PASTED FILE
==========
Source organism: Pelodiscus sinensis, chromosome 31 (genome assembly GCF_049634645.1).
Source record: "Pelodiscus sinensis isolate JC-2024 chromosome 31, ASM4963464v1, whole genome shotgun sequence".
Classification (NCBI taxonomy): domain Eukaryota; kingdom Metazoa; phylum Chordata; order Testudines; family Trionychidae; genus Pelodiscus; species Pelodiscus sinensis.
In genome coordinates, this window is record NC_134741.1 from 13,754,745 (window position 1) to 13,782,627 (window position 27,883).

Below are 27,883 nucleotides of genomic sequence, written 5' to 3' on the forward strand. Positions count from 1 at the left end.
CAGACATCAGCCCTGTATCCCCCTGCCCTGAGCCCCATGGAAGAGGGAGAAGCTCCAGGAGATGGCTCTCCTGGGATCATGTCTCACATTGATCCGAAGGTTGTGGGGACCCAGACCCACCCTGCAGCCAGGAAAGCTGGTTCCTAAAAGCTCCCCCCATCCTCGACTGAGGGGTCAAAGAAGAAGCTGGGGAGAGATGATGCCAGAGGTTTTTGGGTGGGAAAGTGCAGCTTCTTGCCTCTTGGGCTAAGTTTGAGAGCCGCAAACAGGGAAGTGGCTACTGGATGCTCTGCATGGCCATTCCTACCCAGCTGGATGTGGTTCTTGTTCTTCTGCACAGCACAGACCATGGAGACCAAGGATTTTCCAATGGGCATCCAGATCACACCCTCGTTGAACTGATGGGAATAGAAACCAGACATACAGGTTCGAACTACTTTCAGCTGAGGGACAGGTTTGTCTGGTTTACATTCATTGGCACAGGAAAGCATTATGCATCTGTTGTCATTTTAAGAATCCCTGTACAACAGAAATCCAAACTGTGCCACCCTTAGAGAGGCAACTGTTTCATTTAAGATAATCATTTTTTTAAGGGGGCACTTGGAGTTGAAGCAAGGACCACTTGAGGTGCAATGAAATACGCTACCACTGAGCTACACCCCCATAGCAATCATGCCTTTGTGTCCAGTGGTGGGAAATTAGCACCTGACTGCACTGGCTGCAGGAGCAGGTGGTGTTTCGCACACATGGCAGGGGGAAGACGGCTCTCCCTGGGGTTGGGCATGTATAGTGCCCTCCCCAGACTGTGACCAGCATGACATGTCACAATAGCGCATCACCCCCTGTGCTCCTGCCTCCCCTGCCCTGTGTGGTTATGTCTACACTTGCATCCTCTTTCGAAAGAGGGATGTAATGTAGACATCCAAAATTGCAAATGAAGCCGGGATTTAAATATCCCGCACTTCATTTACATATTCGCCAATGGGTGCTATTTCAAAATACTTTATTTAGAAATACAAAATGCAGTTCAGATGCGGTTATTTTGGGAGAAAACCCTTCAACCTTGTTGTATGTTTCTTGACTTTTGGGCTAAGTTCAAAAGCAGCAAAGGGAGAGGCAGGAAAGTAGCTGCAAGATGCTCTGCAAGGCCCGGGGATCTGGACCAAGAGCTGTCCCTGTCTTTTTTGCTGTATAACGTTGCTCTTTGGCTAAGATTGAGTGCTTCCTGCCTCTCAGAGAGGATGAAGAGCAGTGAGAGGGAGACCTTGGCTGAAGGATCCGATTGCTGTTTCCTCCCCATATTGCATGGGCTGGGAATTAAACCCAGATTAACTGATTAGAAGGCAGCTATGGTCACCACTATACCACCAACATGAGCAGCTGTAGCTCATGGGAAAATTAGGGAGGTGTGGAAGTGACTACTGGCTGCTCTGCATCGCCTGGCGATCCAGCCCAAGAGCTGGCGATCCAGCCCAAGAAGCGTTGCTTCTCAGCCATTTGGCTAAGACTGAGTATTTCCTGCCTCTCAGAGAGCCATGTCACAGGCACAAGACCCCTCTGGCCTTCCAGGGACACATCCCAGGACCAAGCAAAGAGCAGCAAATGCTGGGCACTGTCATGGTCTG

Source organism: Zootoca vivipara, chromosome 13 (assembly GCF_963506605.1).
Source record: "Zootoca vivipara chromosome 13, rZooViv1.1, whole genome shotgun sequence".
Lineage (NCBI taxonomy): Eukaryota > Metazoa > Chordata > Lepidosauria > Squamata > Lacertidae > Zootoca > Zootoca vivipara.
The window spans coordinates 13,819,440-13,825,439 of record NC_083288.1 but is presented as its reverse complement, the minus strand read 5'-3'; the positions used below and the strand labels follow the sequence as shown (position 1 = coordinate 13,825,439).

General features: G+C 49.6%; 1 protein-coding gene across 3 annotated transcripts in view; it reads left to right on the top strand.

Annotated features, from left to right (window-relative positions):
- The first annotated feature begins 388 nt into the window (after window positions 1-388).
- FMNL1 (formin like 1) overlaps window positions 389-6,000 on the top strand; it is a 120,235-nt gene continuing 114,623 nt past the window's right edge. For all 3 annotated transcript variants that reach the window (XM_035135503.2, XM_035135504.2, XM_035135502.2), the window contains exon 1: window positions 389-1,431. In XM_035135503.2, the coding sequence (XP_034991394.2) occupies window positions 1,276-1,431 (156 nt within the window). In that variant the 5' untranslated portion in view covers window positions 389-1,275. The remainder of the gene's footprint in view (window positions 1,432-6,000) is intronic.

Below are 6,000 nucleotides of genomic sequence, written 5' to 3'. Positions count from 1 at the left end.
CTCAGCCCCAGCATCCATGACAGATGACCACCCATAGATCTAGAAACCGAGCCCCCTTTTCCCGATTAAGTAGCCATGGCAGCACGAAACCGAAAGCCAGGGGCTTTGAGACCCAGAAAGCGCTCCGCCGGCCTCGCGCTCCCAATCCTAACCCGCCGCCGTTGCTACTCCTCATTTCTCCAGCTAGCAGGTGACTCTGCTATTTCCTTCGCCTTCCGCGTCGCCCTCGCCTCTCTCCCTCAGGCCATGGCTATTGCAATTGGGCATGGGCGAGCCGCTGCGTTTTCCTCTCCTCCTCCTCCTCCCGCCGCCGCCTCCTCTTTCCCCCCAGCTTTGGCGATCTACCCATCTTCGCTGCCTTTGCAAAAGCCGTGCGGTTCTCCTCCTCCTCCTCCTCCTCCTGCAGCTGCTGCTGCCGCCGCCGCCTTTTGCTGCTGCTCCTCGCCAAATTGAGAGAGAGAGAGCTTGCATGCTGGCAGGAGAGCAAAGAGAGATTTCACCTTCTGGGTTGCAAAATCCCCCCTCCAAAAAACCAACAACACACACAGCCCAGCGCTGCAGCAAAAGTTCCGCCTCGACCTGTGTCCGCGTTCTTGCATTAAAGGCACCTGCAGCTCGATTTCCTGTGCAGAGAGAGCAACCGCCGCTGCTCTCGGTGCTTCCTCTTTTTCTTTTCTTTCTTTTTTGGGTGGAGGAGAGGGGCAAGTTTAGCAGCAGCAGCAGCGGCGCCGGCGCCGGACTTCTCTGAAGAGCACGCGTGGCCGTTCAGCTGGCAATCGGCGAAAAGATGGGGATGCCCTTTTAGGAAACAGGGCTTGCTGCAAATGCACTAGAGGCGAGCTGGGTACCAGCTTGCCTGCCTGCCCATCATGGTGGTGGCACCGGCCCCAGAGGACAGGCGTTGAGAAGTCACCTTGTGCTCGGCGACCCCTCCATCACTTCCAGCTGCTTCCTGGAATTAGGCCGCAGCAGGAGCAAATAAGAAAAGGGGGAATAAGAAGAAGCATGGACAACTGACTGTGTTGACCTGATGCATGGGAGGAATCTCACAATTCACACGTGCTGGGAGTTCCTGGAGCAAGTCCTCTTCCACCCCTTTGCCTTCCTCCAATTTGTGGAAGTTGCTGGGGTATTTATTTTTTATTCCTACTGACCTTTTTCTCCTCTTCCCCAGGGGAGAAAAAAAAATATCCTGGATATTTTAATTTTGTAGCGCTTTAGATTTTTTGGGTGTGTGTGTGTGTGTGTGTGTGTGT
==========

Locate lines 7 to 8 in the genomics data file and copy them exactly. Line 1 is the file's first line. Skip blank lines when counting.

Source organism: Zootoca vivipara, chromosome 13 (assembly GCF_963506605.1).
Source record: "Zootoca vivipara chromosome 13, rZooViv1.1, whole genome shotgun sequence".